Oracle CEO Larry Ellison has been on the warpath for most of this week after announcing the data giant’s move to the cloud, in what was modestly described in the press releases as “the most comprehensive cloud on the planet Earth”.
Oracle Cloud had according to Ellison been seven years in the making, which perhaps explains its comprehensive nature, but the credentials sound pretty good at face value.
Delivering software as a service (SaaS) and platform as a service (PaaS), Oracle Cloud’s main strength is what they call “functionally rich, integrated, secure, enterprise cloud services” – in other words, a fully-fledged cloud system which incorporates 100 self-service applications and platform services.
The announcement also explained the cloud’s various facets, such as allowing users to schedule their own upgrades as and when, and claiming to be the only cloud which avoided business process fragmentation.
The numbers were impressive too. Over 25 million people are currently on the Oracle Cloud, alongside 10,000 customers and – at the time of print – 25,000 followers for Ellison’s official Twitter account, who started his tweeting life with a not-at-all-veiled dig at rivals SAP.
It’s an understatement to say that this is a big deal for Oracle, who has mainly been in the news for the wrong reasons of late – particularly with losing ground to Google in their protracted Silicon Valley patents battle.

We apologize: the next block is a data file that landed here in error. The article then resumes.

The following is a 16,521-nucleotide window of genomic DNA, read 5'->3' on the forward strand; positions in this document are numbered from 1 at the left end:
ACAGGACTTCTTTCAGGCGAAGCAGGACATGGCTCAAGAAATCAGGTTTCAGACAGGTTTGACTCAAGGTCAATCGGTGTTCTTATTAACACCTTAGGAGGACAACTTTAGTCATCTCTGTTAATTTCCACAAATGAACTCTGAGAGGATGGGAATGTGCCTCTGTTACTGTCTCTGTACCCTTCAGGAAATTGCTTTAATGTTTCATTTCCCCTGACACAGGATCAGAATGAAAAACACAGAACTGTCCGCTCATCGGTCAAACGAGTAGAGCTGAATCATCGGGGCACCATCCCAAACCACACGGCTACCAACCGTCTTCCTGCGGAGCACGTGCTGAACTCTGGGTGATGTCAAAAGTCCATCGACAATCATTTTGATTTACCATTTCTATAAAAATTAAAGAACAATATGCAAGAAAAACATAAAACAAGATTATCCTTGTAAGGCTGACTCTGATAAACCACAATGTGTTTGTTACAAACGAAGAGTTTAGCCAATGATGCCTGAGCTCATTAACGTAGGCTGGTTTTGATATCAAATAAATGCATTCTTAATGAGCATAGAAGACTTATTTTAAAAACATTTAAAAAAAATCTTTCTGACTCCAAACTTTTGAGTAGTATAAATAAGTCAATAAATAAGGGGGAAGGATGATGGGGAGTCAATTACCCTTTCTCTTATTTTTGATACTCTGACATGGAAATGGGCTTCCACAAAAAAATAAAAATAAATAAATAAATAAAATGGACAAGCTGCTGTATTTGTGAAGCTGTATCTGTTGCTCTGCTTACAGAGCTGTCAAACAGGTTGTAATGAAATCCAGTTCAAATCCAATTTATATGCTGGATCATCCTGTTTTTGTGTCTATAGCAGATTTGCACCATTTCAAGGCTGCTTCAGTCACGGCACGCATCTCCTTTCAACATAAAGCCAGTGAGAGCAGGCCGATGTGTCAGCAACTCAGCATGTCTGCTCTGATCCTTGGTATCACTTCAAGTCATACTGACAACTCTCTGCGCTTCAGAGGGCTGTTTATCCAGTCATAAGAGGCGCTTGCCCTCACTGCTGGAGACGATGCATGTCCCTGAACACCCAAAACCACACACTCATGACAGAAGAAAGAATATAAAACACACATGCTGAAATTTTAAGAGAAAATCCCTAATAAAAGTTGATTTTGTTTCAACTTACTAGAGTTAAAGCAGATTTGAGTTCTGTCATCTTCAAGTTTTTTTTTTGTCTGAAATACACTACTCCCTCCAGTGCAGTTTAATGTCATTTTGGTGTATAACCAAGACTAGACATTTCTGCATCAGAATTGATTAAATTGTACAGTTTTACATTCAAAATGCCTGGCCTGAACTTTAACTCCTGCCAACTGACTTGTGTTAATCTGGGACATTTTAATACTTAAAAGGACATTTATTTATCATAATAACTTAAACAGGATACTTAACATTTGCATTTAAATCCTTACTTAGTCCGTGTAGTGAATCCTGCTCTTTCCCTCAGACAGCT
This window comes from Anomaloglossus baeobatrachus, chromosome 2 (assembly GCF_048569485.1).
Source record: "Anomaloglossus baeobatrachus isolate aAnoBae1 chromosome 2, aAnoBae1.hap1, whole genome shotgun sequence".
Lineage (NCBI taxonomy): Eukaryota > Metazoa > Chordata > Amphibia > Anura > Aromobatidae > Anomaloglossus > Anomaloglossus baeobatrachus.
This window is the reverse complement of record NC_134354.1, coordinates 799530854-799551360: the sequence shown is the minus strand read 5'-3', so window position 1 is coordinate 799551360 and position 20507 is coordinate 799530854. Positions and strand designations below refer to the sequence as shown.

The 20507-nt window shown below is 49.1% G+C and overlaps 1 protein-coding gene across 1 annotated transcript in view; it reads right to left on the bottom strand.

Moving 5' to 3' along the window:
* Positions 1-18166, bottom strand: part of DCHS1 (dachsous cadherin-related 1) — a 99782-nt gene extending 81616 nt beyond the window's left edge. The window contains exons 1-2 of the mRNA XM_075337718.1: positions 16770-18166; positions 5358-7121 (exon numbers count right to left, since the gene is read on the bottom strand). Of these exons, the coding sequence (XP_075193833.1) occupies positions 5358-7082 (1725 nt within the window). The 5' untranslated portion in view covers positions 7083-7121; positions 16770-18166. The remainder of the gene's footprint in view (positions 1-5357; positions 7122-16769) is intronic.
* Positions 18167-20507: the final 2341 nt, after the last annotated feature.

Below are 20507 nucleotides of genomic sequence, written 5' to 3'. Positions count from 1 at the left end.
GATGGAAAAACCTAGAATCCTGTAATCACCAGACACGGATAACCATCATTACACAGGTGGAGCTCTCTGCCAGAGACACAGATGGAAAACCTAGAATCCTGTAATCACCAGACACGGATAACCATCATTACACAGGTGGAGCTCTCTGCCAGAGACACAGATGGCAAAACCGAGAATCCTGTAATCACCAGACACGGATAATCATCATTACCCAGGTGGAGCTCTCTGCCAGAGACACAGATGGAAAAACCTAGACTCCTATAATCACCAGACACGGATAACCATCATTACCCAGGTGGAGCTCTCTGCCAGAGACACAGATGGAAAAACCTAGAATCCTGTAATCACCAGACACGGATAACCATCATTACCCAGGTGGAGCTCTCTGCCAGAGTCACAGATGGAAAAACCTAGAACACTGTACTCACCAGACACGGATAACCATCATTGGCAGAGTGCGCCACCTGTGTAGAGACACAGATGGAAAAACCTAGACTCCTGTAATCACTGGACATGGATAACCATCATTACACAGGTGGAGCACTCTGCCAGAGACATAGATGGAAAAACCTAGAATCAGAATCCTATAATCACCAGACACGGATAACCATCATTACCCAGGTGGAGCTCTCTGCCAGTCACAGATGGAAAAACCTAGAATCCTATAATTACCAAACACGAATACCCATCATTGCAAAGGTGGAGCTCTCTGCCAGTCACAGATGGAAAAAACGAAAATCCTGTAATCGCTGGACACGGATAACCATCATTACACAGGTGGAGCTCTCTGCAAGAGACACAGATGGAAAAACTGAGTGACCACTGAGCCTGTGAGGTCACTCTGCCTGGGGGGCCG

But the company has received criticism since the Oracle Cloud announcement.
One of the more prominent was from analyst Frank Scavo, who claimed that Ellison was not only “rewriting history” by claiming the gestation period of Oracle Cloud was seven years, he was also exaggerating Oracle Cloud’s capabilities.
“Seeing that Oracle announced five [applications] during Open World, it’s difficult to understand how it is now claiming 100, unless it is talking about very small pieces of functionality,” Scavo told Business Cloud 9.
Add this to the now infamous “brush-off” of the term cloud computing by Ellison, and the ammunition is certainly there.
So who’s right then? Does Oracle Cloud have the potential to be a genuine game changer, or is it just another load of hot air?